Treatment response and compliance are rarely absolute in schizophrenia.
An appreciation of the wide middle ground can help clinicians understand relapse issues and the relative efficacy of antipsychotics, Jean-Pierre Lindenmayer, M.D., said at a meeting on psychopharmacology sponsored by New York University.
Even in ostensibly successful antipsychotic treatment, "it is rare for a patient to respond in all domains of pathology or function," which include excitement, affective symptoms, and cognitive deficits as well as positive and negative syndromes. "Partial response is the rule," said Dr. Lindenmayer, clinical director of the Manhattan Psychiatric Center, New York.
Although positive symptoms can be largely controlled by both conventional and atypical antipsychotics, cognitive deficits often remain troublesome. "They may be another core area in schizophrenia," he said.
Such deficits are independent of positive and negative symptoms and more highly correlated with work capacity, social adaptation, and community residency than either.
They are not iatrogenic but are present early in the disease.
Second-generation antipsychotics appear to have a more positive effect than older drugs on cognitive symptoms, particularly executive functions, and on verbal memory and learning.
Augmentation strategies have been disappointing. The best data are for ACE inhibitors, for which "the news is not too good," Dr. Lindenmayer said.
A large study involving atomoxetine for this application is currently underway, he said.
Psychosocial approaches, such as computer-assisted neurocognitive training, may be as effective as any drug treatment currently available for this aspect of schizophrenia, he said.
"Treatment for cognitive symptoms should be the center of development of new drugs, but it's not," Dr. Lindenmayer said.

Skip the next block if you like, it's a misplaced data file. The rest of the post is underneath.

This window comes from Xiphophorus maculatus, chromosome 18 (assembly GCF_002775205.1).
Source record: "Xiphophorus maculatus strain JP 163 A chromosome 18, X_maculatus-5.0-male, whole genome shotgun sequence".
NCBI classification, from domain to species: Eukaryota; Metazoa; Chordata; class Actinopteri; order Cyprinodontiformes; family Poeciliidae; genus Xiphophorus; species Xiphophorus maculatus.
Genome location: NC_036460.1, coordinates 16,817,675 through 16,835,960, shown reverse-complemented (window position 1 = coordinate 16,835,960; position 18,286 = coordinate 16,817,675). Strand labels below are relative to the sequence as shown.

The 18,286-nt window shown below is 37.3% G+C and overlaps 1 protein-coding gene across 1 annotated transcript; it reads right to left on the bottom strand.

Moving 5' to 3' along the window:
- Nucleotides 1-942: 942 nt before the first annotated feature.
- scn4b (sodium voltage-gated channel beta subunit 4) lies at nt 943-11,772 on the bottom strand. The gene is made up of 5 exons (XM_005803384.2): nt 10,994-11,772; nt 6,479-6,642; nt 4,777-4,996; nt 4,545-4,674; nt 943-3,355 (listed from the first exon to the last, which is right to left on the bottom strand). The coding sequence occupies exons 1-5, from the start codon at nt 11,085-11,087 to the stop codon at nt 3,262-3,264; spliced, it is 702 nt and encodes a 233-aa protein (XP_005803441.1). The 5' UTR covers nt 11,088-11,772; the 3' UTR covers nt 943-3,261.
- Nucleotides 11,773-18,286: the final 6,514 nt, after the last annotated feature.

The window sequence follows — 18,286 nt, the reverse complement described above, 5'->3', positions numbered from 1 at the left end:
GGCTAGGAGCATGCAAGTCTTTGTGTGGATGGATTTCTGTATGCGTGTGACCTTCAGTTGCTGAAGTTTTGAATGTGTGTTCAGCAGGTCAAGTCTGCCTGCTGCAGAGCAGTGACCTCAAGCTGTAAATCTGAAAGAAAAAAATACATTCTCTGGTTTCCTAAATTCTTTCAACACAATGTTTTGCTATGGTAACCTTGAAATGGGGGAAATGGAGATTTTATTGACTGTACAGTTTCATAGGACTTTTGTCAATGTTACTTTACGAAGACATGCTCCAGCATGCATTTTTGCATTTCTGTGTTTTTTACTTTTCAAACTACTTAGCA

Although second-generation agents appear more effective than their predecessors for negative and affective symptoms, these symptoms are still likely to remain after psychotic phenomena are under control.
Antidepressant augmentation may help, and there are some "encouraging data" for glutaminergic agents such as glycine and cycloserine, he said.
Atypical antipsychotics also appear to be more effective than conventional agents in preventing relapse.
A metaanalysis of studies including more than 1,700 patients found significantly fewer relapses in the course of a year with second-generation drugs (15%) than conventional drugs (23%) (Am. J. Psychiatry 2003;160:1209-22).
Difficulties in maintenance remain, however, and probably relate to continuing compliance problems.
It is well established that relapse rates are substantially higher with intermittent than with continuous antipsychotic therapy, and many patients are essentially opting for the former, Dr. Lindenmayer said at the conference.
"Both complete noncompliance and satisfactory compliance are rare," he said. "We see patients regularly and assume they are taking the antipsychotic, but most are partially compliant" and follow prescribed regimens erratically.
Although second-generation antipsychotics were expected to substantially ameliorate compliance problems, their advantage in this regard appears to diminish over the long run.
In one study of pharmacy refill records of outpatient veterans, investigators found that medication adherence rates were significantly higher with the newer atypical antipsychotics after 6 months.
However, adherence rates for typical and atypical antipsychotics were comparable after 1 year, Dr. Lindenmayer said (Am. J. Psychiatry 2002;159:103-8).
Depot formulations of older agents have been shown to reduce relapse rate, presumably through enhanced compliance, Dr. Lindenmayer observed, and data suggest this applies to depot risperidone as well.
BY CARL SHERMAN
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|Title Annotation:||Adult Psychiatry|
|Publication:||Clinical Psychiatry News|
|Date:||Aug 1, 2005|
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